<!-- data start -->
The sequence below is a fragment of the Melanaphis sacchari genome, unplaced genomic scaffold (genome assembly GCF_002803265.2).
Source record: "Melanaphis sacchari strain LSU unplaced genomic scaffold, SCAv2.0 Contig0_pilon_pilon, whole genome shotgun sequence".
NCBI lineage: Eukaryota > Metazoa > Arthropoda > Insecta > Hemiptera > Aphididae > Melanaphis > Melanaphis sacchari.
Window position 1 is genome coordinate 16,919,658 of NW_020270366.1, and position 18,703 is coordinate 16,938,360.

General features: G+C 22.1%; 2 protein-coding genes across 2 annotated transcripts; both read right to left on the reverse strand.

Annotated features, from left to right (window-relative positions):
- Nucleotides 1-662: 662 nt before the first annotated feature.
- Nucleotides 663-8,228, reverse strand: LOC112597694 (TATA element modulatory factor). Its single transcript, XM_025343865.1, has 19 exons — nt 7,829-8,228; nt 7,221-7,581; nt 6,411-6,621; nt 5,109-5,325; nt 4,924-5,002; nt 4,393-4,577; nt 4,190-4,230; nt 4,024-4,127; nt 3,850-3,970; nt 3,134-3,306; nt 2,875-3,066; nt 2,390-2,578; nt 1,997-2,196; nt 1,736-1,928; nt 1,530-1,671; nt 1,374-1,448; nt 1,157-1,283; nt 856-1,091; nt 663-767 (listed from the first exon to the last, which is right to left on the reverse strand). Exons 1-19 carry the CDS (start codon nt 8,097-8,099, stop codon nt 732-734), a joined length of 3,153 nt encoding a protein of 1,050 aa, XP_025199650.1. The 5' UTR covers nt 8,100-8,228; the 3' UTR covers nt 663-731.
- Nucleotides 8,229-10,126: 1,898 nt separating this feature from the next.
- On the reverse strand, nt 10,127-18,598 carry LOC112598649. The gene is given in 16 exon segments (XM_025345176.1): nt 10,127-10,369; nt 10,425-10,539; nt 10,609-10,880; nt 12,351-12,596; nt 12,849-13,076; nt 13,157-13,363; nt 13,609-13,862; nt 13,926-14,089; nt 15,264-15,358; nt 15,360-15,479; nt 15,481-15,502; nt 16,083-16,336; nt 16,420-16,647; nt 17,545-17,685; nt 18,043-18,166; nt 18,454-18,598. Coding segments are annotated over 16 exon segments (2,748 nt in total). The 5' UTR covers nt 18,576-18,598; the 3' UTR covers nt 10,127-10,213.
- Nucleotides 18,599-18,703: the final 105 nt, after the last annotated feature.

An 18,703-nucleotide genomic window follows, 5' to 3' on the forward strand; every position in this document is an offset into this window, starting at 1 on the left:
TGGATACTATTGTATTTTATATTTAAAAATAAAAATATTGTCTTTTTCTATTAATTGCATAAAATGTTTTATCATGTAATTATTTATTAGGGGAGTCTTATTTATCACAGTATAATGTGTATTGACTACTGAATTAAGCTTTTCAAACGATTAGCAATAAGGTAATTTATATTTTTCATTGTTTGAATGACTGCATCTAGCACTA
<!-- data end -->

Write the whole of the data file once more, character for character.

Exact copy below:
The sequence below is a fragment of the Melanaphis sacchari genome, unplaced genomic scaffold (genome assembly GCF_002803265.2).
Source record: "Melanaphis sacchari strain LSU unplaced genomic scaffold, SCAv2.0 Contig0_pilon_pilon, whole genome shotgun sequence".
NCBI lineage: Eukaryota > Metazoa > Arthropoda > Insecta > Hemiptera > Aphididae > Melanaphis > Melanaphis sacchari.
Window position 1 is genome coordinate 16,919,658 of NW_020270366.1, and position 18,703 is coordinate 16,938,360.

General features: G+C 22.1%; 2 protein-coding genes across 2 annotated transcripts; both read right to left on the reverse strand.

Annotated features, from left to right (window-relative positions):
- Nucleotides 1-662: 662 nt before the first annotated feature.
- Nucleotides 663-8,228, reverse strand: LOC112597694 (TATA element modulatory factor). Its single transcript, XM_025343865.1, has 19 exons — nt 7,829-8,228; nt 7,221-7,581; nt 6,411-6,621; nt 5,109-5,325; nt 4,924-5,002; nt 4,393-4,577; nt 4,190-4,230; nt 4,024-4,127; nt 3,850-3,970; nt 3,134-3,306; nt 2,875-3,066; nt 2,390-2,578; nt 1,997-2,196; nt 1,736-1,928; nt 1,530-1,671; nt 1,374-1,448; nt 1,157-1,283; nt 856-1,091; nt 663-767 (listed from the first exon to the last, which is right to left on the reverse strand). Exons 1-19 carry the CDS (start codon nt 8,097-8,099, stop codon nt 732-734), a joined length of 3,153 nt encoding a protein of 1,050 aa, XP_025199650.1. The 5' UTR covers nt 8,100-8,228; the 3' UTR covers nt 663-731.
- Nucleotides 8,229-10,126: 1,898 nt separating this feature from the next.
- On the reverse strand, nt 10,127-18,598 carry LOC112598649. The gene is given in 16 exon segments (XM_025345176.1): nt 10,127-10,369; nt 10,425-10,539; nt 10,609-10,880; nt 12,351-12,596; nt 12,849-13,076; nt 13,157-13,363; nt 13,609-13,862; nt 13,926-14,089; nt 15,264-15,358; nt 15,360-15,479; nt 15,481-15,502; nt 16,083-16,336; nt 16,420-16,647; nt 17,545-17,685; nt 18,043-18,166; nt 18,454-18,598. Coding segments are annotated over 16 exon segments (2,748 nt in total). The 5' UTR covers nt 18,576-18,598; the 3' UTR covers nt 10,127-10,213.
- Nucleotides 18,599-18,703: the final 105 nt, after the last annotated feature.

An 18,703-nucleotide genomic window follows, 5' to 3' on the forward strand; every position in this document is an offset into this window, starting at 1 on the left:
TGGATACTATTGTATTTTATATTTAAAAATAAAAATATTGTCTTTTTCTATTAATTGCATAAAATGTTTTATCATGTAATTATTTATTAGGGGAGTCTTATTTATCACAGTATAATGTGTATTGACTACTGAATTAAGCTTTTCAAACGATTAGCAATAAGGTAATTTATATTTTTCATTGTTTGAATGACTGCATCTAGCACTA